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Changing Her Vote, Not Her Party

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For the past few weeks, we've been giving you stories about passionate voters observing the presidential race between Barack Obama and John McCain. And we'll check back in with them on Election Night.

Ninety-year-old Laura Jolly grew up in the South, at time when for most blacks, Abraham Lincoln's Republican Party was the party of choice.

JOLLY: Afro-Americans voted, the only way they could vote, was Republican.

She says voting Republican remained her family's tradition, until 1932 when the family jumped ship.

JOLLY: It was during the Roosevelt years that they changed because Roosevelt was doing so much for poor and unemployed. And you know that was during the Depression years.

Jolly voted for FDR that year, but after his tenure, she and her family went back to voting for Republicans. Today she's a retired public school educator, living in Chicago's Kenwood neighborhood with her granddaughter's family. But even living here in the midst of a Democratic stronghold, Jolly says she's maintained her staunch GOP alliance.

Until this year.

JOLLY: I'm voting for Barack Obama. He is the man of the year as far as I'm concerned. I'm not changing my party; I'm changing my vote.

Jolly says personal responsibility and non-dependence on government are what she was taught growing up.

JOLLY: My grandfather always stressed: keep a job and buy you a piece of land.

She never thought she'd see a black candidate get this close to the White House. Yes, she's drawn to the historic nature of Obama's run. But there's something else.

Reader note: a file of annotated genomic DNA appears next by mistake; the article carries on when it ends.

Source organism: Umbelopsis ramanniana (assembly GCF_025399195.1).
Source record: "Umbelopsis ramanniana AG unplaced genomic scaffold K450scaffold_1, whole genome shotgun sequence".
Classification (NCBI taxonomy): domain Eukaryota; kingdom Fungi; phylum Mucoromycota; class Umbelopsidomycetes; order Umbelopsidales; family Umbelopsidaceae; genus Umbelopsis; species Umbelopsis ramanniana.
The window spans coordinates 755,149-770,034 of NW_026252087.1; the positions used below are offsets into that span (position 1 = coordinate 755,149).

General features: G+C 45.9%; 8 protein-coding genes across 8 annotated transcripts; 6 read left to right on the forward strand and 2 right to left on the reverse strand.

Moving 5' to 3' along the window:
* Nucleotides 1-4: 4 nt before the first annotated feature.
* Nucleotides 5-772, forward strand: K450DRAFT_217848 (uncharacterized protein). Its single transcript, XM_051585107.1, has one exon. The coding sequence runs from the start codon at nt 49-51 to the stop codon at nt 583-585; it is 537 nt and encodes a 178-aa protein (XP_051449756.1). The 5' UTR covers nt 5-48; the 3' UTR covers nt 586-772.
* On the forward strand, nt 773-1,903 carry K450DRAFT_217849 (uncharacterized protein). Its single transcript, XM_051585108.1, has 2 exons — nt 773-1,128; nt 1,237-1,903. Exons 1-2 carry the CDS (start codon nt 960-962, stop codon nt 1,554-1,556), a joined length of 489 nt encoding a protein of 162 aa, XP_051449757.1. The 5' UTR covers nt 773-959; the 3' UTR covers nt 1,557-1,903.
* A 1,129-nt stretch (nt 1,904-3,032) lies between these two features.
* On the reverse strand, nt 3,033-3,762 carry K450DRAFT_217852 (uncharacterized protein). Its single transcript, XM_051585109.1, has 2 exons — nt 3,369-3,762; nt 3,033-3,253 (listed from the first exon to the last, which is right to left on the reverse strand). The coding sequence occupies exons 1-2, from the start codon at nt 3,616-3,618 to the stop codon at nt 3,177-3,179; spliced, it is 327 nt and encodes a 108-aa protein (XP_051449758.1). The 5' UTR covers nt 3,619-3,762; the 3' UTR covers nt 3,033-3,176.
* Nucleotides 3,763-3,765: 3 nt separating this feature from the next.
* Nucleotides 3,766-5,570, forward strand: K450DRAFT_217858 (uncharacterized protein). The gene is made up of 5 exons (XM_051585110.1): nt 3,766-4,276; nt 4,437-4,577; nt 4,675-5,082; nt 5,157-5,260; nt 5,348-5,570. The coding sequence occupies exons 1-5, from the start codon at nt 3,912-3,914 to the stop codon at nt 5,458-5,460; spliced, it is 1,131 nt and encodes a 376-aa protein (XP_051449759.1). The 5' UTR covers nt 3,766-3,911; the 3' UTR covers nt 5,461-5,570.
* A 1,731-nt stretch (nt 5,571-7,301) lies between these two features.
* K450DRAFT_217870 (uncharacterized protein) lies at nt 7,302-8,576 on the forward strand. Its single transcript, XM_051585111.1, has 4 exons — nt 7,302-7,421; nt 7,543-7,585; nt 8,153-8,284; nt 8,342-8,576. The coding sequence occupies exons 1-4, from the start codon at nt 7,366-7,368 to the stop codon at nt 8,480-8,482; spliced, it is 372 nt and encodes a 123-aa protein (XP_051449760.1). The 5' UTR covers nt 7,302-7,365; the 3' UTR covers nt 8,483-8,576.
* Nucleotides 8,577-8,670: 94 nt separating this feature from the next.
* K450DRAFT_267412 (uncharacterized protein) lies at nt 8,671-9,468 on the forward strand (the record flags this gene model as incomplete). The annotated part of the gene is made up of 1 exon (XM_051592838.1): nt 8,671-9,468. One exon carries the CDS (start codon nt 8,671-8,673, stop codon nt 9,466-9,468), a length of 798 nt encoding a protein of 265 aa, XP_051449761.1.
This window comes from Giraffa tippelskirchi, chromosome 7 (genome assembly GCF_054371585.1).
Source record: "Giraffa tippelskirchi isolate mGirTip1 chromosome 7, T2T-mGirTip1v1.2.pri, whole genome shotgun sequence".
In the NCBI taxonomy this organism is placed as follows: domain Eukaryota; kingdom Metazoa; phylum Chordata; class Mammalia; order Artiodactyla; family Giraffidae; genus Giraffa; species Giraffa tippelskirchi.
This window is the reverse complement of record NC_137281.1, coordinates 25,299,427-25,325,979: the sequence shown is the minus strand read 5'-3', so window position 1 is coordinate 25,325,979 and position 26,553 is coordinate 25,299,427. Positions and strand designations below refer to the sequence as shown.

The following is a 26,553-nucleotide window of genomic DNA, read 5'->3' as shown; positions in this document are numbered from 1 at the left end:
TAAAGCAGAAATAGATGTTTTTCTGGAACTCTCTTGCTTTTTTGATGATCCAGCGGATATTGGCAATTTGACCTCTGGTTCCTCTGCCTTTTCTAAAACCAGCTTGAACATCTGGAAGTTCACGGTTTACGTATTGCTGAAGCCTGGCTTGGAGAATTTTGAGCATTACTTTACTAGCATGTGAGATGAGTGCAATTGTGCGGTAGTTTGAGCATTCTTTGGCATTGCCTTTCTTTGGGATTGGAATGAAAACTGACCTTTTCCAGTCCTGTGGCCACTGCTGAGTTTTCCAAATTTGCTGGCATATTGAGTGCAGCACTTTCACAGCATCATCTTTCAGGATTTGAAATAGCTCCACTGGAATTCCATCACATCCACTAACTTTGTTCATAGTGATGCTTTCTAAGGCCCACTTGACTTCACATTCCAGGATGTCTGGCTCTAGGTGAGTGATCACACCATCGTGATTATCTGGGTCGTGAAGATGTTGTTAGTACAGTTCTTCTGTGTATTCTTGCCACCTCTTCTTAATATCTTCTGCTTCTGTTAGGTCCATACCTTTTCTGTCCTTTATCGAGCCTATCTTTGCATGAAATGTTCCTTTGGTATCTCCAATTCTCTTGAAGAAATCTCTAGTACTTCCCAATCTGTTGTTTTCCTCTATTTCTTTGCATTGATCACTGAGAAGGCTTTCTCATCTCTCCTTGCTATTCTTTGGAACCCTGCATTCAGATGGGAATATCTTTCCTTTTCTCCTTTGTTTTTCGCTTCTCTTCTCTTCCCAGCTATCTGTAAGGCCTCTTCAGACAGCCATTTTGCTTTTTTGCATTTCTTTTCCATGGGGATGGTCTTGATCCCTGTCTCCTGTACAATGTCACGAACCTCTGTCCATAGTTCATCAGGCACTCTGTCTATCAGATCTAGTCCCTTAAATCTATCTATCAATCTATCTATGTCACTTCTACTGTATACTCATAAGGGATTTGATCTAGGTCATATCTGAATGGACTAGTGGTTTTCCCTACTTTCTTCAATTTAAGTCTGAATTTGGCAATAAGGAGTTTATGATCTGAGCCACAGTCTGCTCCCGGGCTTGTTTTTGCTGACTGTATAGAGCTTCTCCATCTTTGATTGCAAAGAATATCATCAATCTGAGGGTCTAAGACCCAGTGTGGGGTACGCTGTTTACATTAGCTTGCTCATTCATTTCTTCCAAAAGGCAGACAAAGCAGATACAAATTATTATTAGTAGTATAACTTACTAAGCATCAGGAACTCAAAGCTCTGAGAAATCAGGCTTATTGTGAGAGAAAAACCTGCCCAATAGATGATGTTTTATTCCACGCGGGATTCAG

JOLLY: Barack represents, in my opinion, all of the qualities that I look for in a president. He is intelligent, he has a supportive and loving family and he demonstrates great composure when he's under fire. He presents himself so he makes one believe. At least he makes me believe what he's saying, he really means.

Jolly has experienced Jim Crow. She's been called Negro, Colored, black and African American. She possesses relics of a long ago era.

ambi: Can I see it?

What she gets for me are historic papers marking a dark period in this country. One her father witnessed firsthand.

JOLLY: This is one is for 1912 where he paid his poll tax. And this one is can see it on there.

Those are poll tax receipts for one dollar that Jolly's father was forced to pay in Tennessee, the state where she was born. Poll taxes were often inflicted on black voters after they received the right to vote from the 15th Amendment.

Times have changed, but Jolly still believes education is the tool that blacks must use to fight their way into the American mainstream. That's the character she likes about Harvard-educated Obama who came from modest means.

JOLLY: He could've gone to any big law firm anywhere but he chose to come to Chicago and work in South Chicago and help them unfortunate people. He is just an ideal for young Afro-Americans to look at.

Laura Jolly hasn't given up on the Republican Party and says she prays for President Bush every night. But Obama's opponent, Republican John McCain, is too old she says and a younger person is needed to guide these times.

Right now Jolly is proud to call herself an “Obamcan”—Republicans for Obama.

I'm Natalie Moore, Chicago Public Radio.

Music Button: Carey & Lurrie Bell, “Gettin' Up” from the CD Gettin' Up Live, (Delmark records)

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